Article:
I’ve been inspired not only by providers’ positive impact through their relationships, but also by All Our Kin providers’ shared belief that change is possible, for themselves and in their communities.

Providers show this internally through their commitment to continuous learning. I will never forget seeing our providers in their element at All Our Kin’s trainings, hands shooting in the air to share tips and strategies. They’re here after hours, in their free time after a long (often ten-hour) day of work, improving and striving and seeking out tough advice that will help them improve their practice. Many of them are taking strides to continue their own education, by completing their Child Development Associate Credential or finishing college. One new graduate of our Bridgeport CDA class, Bernanie Jean-Louis, exemplifies the tough choices that providers have to make to achieve their personal goals. All last year, she traveled from Stamford to Bridgeport two times a week during rush hour to attend each three-hour long class. “It was never easy,” she said at her graduation. “But to do well, you have to sacrifice.”

Providers also show their commitment to change by giving of their time to inform and reshape state and local policies.  This year, for example, providers submitted testimony to the state regarding the Care 4 Kids subsidy program, shared feedback on child care licensing regulations, and came together to discuss ways that the state can better support children’s mental health. I cannot say how much admiration I feel for providers who give of their precious time to advocate and reshape the systems that affect our state’s children and families.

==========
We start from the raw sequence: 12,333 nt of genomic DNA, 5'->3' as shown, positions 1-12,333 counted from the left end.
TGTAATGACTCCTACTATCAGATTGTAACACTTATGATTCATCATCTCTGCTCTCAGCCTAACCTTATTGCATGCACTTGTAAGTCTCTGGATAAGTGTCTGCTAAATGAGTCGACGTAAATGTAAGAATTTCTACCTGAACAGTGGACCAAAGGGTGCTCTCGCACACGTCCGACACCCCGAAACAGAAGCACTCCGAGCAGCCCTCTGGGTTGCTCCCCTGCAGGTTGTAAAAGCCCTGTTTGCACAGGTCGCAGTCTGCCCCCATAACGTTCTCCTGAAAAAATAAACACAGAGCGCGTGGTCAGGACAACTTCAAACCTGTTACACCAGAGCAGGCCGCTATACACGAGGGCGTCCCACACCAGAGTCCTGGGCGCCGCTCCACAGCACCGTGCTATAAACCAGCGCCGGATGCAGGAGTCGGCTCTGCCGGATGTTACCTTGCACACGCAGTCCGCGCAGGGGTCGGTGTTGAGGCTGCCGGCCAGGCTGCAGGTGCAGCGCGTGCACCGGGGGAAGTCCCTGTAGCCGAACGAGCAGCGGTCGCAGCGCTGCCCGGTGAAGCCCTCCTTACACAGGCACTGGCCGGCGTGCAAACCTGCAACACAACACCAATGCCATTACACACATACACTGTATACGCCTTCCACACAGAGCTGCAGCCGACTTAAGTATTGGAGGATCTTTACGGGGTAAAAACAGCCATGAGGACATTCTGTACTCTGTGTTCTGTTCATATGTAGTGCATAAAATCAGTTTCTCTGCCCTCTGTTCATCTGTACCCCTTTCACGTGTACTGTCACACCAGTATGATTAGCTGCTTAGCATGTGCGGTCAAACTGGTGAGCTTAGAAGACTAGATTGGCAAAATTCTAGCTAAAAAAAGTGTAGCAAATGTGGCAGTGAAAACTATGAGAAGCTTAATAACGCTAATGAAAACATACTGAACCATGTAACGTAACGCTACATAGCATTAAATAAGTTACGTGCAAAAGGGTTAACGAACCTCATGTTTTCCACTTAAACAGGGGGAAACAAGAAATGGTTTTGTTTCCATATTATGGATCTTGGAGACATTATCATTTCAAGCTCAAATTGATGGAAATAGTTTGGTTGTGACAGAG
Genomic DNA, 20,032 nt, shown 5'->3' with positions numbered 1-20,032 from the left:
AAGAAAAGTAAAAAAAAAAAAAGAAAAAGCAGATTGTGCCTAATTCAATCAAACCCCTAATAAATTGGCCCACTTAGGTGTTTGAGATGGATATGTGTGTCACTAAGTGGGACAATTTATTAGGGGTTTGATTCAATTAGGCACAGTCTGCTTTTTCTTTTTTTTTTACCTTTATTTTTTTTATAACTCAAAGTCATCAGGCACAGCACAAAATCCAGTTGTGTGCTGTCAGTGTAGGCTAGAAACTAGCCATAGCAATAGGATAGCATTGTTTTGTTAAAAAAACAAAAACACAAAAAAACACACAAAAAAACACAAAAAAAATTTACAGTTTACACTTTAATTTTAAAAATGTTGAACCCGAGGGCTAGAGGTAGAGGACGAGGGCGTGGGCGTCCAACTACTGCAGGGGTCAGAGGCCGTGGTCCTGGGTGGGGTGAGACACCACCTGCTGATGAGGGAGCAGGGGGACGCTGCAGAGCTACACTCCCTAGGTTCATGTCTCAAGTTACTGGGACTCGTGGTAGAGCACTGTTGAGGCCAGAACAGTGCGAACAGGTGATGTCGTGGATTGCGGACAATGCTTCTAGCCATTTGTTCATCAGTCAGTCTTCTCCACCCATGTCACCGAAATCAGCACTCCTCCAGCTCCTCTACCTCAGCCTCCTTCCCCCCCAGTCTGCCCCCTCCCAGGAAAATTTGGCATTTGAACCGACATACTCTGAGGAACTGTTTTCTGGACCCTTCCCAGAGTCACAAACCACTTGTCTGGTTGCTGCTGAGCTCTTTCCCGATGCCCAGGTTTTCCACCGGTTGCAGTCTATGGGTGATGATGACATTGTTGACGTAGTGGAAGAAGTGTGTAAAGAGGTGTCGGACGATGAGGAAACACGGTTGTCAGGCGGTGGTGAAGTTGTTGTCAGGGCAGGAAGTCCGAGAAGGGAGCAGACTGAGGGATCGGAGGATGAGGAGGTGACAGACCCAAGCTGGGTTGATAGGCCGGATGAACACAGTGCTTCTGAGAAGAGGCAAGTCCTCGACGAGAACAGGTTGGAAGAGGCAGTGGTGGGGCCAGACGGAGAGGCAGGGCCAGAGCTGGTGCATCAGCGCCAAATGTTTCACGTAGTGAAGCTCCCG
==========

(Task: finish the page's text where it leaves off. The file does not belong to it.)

Too often, family child care providers have been overlooked, their hard work unacknowledged, and the potential for high-quality in home-based settings ignored. But I’ve had the great fortune to see many of these outstanding professionals in their element, in their homes, caring for our community’s littlest people. I’ve been there as providers engaged toddlers in conversations, gently lowered a baby’s toes into a bucket of water, warmly cooed to an infant, and gracefully averted squabbles.  These moments have brought me back to my own childhood and reminded me of the wonder, exploration, and discovery that are a child’s first years. As a result of their extraordinary hard work, and the resources and support available through All Our Kin, these providers are helping children grow up healthy and strong and prepared for the lives that await them.

Our providers are some of the brightest, most creative, hardest-working individuals that I’ve ever met. In my whole life, I’ve never been surrounded by a group of people who are more effectively creating change through investment in relationships and sheer force of will.